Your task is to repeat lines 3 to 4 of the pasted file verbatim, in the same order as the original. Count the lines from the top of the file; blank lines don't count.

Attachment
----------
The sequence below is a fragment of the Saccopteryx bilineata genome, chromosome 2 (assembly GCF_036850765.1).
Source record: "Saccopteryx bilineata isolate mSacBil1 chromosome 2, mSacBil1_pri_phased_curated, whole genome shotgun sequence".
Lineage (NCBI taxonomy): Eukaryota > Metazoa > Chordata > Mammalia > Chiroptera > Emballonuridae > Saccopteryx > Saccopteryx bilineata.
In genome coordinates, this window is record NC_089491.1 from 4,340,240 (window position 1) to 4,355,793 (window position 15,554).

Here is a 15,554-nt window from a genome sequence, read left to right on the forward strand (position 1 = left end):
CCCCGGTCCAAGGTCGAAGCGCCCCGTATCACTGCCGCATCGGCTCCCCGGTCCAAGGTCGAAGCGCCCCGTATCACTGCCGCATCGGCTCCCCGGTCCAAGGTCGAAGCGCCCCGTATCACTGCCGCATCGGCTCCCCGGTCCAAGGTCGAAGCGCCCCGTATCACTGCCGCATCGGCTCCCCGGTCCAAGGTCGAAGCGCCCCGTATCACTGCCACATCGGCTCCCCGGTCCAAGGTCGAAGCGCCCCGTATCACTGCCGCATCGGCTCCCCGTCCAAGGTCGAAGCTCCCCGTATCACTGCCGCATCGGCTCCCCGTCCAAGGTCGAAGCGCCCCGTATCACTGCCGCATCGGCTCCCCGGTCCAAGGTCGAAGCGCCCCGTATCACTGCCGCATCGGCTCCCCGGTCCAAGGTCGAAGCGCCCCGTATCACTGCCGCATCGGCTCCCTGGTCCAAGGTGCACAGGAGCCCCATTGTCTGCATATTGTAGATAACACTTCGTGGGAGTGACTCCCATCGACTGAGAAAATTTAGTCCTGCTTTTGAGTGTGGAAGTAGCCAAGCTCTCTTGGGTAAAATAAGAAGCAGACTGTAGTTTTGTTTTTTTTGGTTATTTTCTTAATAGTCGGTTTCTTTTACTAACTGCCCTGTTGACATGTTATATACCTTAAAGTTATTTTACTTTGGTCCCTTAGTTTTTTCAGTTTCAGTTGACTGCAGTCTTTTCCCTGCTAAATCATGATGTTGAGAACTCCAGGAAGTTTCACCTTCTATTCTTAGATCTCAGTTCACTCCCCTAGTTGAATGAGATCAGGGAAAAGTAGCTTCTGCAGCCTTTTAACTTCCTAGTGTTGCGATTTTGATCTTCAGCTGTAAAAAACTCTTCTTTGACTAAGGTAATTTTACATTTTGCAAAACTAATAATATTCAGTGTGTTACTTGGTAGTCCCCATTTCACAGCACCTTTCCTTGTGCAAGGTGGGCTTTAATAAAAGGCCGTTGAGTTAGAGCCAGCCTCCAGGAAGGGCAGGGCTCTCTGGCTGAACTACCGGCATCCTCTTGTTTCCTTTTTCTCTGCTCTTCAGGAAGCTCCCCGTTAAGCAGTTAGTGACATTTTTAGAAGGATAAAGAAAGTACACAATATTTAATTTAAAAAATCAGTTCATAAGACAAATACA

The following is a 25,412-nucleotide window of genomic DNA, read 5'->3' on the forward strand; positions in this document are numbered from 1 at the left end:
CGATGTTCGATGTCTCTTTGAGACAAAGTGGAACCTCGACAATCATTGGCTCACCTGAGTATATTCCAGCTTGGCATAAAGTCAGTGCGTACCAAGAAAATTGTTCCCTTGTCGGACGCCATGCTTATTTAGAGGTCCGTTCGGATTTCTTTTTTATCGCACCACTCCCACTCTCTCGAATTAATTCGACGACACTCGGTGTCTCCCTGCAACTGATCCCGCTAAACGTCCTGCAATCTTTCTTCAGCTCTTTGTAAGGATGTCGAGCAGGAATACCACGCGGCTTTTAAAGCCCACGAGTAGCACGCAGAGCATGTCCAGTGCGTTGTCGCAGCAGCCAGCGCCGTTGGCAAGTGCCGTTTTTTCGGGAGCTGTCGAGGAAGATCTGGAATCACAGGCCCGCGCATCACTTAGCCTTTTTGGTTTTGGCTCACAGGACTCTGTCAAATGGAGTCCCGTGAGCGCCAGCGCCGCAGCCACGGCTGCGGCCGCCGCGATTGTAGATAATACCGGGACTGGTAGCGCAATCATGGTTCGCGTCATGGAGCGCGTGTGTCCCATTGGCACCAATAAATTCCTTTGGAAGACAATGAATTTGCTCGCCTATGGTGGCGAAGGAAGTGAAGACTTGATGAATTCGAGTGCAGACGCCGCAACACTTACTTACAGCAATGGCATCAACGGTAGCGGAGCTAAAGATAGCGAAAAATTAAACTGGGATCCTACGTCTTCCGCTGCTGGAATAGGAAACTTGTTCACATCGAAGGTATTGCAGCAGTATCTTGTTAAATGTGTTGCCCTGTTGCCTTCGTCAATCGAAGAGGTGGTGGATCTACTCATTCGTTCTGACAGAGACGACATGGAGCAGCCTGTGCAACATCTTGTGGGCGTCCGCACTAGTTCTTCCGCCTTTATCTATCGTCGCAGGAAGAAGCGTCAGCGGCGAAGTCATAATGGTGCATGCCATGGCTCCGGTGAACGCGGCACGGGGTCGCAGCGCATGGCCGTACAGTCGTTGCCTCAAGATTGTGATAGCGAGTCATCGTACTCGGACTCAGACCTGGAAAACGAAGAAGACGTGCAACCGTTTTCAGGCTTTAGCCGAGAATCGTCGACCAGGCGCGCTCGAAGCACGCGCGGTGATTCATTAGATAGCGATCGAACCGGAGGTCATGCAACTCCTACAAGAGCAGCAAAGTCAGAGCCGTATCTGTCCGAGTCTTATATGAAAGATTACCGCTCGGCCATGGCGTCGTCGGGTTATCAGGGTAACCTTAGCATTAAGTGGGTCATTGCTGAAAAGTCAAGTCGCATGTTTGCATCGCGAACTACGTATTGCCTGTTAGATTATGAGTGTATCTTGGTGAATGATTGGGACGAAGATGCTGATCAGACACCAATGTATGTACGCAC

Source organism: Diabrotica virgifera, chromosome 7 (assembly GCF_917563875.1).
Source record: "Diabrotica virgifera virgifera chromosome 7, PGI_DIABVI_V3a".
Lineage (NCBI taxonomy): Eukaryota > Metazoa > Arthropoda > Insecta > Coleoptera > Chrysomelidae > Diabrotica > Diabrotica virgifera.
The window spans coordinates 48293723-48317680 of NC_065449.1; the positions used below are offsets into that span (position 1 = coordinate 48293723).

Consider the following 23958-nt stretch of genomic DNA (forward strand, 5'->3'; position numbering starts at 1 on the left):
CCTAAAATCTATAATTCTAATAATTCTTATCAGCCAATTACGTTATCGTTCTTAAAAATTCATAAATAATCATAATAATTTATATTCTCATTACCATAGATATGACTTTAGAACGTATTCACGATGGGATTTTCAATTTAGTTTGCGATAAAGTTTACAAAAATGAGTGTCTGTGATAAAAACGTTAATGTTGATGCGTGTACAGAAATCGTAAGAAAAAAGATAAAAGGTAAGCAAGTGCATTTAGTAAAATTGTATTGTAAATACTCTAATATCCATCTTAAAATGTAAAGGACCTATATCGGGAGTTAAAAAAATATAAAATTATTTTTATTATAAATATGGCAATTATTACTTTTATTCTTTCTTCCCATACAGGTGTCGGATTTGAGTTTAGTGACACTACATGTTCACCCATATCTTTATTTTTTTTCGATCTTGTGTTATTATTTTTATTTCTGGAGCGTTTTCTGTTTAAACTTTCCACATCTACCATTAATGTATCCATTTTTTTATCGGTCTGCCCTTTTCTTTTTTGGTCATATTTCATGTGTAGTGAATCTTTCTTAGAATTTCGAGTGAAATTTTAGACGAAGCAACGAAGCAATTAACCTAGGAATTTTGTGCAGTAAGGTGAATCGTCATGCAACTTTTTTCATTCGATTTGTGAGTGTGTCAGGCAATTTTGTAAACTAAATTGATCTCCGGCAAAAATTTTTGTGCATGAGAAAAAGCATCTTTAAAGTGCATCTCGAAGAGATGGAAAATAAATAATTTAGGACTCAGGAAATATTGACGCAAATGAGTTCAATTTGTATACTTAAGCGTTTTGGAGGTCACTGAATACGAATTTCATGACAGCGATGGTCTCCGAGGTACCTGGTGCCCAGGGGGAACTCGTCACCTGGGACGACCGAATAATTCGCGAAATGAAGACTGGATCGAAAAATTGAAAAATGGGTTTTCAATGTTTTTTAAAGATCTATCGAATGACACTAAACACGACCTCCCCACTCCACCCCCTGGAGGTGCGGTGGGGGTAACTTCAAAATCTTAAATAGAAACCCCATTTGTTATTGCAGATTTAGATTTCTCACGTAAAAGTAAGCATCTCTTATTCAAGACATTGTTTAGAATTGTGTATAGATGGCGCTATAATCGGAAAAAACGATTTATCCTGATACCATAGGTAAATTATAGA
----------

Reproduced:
Lineage (NCBI taxonomy): Eukaryota > Metazoa > Chordata > Mammalia > Chiroptera > Emballonuridae > Saccopteryx > Saccopteryx bilineata.
In genome coordinates, this window is record NC_089491.1 from 4,340,240 (window position 1) to 4,355,793 (window position 15,554).